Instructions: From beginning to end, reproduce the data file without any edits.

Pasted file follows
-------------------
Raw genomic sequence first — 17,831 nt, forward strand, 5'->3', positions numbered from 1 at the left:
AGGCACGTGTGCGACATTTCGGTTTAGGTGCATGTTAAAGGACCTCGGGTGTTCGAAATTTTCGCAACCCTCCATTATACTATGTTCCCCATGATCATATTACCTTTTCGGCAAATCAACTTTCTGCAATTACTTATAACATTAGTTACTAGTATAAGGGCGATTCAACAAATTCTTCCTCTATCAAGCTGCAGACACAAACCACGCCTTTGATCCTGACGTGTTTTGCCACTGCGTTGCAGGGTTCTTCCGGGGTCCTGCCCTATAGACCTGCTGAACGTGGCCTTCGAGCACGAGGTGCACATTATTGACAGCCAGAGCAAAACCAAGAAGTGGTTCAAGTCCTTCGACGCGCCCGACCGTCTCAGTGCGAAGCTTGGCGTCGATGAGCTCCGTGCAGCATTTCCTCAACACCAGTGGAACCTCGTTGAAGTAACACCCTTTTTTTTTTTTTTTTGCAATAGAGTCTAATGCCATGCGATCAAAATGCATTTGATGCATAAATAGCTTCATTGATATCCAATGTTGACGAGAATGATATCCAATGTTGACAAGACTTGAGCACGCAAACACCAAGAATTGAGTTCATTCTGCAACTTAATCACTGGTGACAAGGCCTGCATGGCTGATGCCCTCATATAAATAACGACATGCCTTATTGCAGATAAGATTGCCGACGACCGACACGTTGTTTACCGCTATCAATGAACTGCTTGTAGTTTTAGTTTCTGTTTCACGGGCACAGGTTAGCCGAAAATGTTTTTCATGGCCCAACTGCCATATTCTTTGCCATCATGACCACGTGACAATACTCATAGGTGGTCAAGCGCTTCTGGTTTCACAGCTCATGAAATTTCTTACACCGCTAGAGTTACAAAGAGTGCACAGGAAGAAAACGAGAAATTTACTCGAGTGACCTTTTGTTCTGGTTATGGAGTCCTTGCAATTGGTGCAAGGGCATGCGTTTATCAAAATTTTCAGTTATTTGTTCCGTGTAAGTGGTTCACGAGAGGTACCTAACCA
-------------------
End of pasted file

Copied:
Raw genomic sequence first — 17,831 nt, forward strand, 5'->3', positions numbered from 1 at the left:
AGGCACGTGTGCGACATTTCGGTTTAGGTGCATGTTAAAGGACCTCGGGTGTTCGAAATTTTCGCAACCCTCCATTATACTATGTTCCCCATGATCATATTACCTTTTCGGCAAATCAACTTTCTGCAATTACTTATAACATTAGTTACTAGTATAAGGGCGATTCAACAAATTCTTCCTCTATCAAGCTGCAGACACAAACCACGCCTTTGATCCTGACGTGTTTTGCCACTGCGTTGCAGGGTTCTTCCGGGGTCCTGCCCTATAGACCTGCTGAACGTGGCCTTCGAGCACGAGGTGCACATTATTGACAGCCAGAGCAAAACCAAGAAGTGGTTCAAGTCCTTCGACGCGCCCGACCGTCTCAGTGCGAAGCTTGGCGTCGATGAGCTCCGTGCAGCATTTCCTCAACACCAGTGGAACCTCGTTGAAGTAACACCCTTTTTTTTTTTTTTTTGCAATAGAGTCTAATGCCATGCGATCAAAATGCATTTGATGCATAAATAGCTTCATTGATATCCAATGTTGACGAGAATGATATCCAATGTTGACAAGACTTGAGCACGCAAACACCAAGAATTGAGTTCATTCTGCAACTTAATCACTGGTGACAAGGCCTGCATGGCTGATGCCCTCATATAAATAACGACATGCCTTATTGCAGATAAGATTGCCGACGACCGACACGTTGTTTACCGCTATCAATGAACTGCTTGTAGTTTTAGTTTCTGTTTCACGGGCACAGGTTAGCCGAAAATGTTTTTCATGGCCCAACTGCCATATTCTTTGCCATCATGACCACGTGACAATACTCATAGGTGGTCAAGCGCTTCTGGTTTCACAGCTCATGAAATTTCTTACACCGCTAGAGTTACAAAGAGTGCACAGGAAGAAAACGAGAAATTTACTCGAGTGACCTTTTGTTCTGGTTATGGAGTCCTTGCAATTGGTGCAAGGGCATGCGTTTATCAAAATTTTCAGTTATTTGTTCCGTGTAAGTGGTTCACGAGAGGTACCTAACCA